Does CPET meet clinical needs?

Penny Delf, Suzanne M. Henwood

Research output: Contribution to journalArticlepeer-review


The technical and political changes that have occurred in diagnostic imaging have created immense changes in the education of radiographers, both pre-registration and post-registration. The variety of courses available has extended, but there has been little or no research to look at the effect those courses have on clinical practice.

This paper presents a project that involved 150 radiographers selected at random from the CPSM (Council for Professions Supplementary to Medicine) register. Questionnaires were sent to establish the perceived requirements of the radiographers and the perceived effectiveness of courses attended. Open questions were included to gain some in-depth information for qualitative analysis.

Using statistical analysis on the questionnaires and theme analysis on the qualitative answers, the data showed that virtually all radiographers thought that CPET was valuable, with 46% feeling it should be compulsory. Full-time radiographers from higher grades tend to be doing more CPET than part-timers or more junior staff. In addition to professionally relevant CPET, those radiographers who were showing active involvement were also more likely to be undertaking courses not related to radiography in their own time.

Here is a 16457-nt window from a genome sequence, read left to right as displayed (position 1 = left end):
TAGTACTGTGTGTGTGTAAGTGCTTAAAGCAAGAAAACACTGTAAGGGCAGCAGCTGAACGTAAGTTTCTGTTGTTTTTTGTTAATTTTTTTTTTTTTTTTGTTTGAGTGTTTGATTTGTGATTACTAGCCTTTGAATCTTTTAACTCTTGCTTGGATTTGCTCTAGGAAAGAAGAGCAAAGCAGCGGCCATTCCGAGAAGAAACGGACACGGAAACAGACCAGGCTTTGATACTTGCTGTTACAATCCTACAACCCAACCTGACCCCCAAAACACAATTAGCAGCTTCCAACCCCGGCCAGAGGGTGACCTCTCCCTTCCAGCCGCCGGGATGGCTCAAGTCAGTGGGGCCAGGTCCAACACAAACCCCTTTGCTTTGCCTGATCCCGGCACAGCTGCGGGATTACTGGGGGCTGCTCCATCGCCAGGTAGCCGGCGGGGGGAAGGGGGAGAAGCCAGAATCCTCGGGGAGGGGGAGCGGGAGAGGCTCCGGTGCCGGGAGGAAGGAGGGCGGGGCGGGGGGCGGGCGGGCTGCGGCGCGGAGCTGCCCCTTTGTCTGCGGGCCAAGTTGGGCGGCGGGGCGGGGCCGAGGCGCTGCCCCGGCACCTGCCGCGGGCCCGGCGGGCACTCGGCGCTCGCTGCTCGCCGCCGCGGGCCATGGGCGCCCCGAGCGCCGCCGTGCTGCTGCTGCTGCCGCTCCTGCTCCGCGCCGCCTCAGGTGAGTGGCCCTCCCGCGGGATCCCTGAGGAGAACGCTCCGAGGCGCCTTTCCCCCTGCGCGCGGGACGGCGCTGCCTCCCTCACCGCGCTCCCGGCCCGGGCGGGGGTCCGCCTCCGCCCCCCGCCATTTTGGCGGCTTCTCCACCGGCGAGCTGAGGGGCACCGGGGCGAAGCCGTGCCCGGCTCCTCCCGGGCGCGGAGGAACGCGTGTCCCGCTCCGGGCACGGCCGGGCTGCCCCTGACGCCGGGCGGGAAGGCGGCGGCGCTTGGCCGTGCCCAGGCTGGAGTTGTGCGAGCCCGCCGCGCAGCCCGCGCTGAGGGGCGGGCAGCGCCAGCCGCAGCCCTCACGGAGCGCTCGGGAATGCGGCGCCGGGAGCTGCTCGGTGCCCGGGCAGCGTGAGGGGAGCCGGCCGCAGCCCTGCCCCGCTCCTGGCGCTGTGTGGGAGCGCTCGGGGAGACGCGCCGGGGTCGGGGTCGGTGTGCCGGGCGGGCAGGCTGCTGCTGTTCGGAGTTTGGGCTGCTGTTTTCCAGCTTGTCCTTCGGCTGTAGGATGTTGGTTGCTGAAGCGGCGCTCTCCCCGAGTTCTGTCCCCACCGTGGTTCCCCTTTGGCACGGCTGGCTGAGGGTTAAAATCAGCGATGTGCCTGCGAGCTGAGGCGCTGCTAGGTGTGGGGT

The paper recommends that:
• an in-depth analysis be conducted into the effectiveness of continuing education, with respect to actual change in clinical practice and
• radiographers should be given more guidance in choosing courses that fit into their career plans.
Original languageEnglish
Pages (from-to)79-87
Issue number2
Publication statusPublished - 1 May 1998


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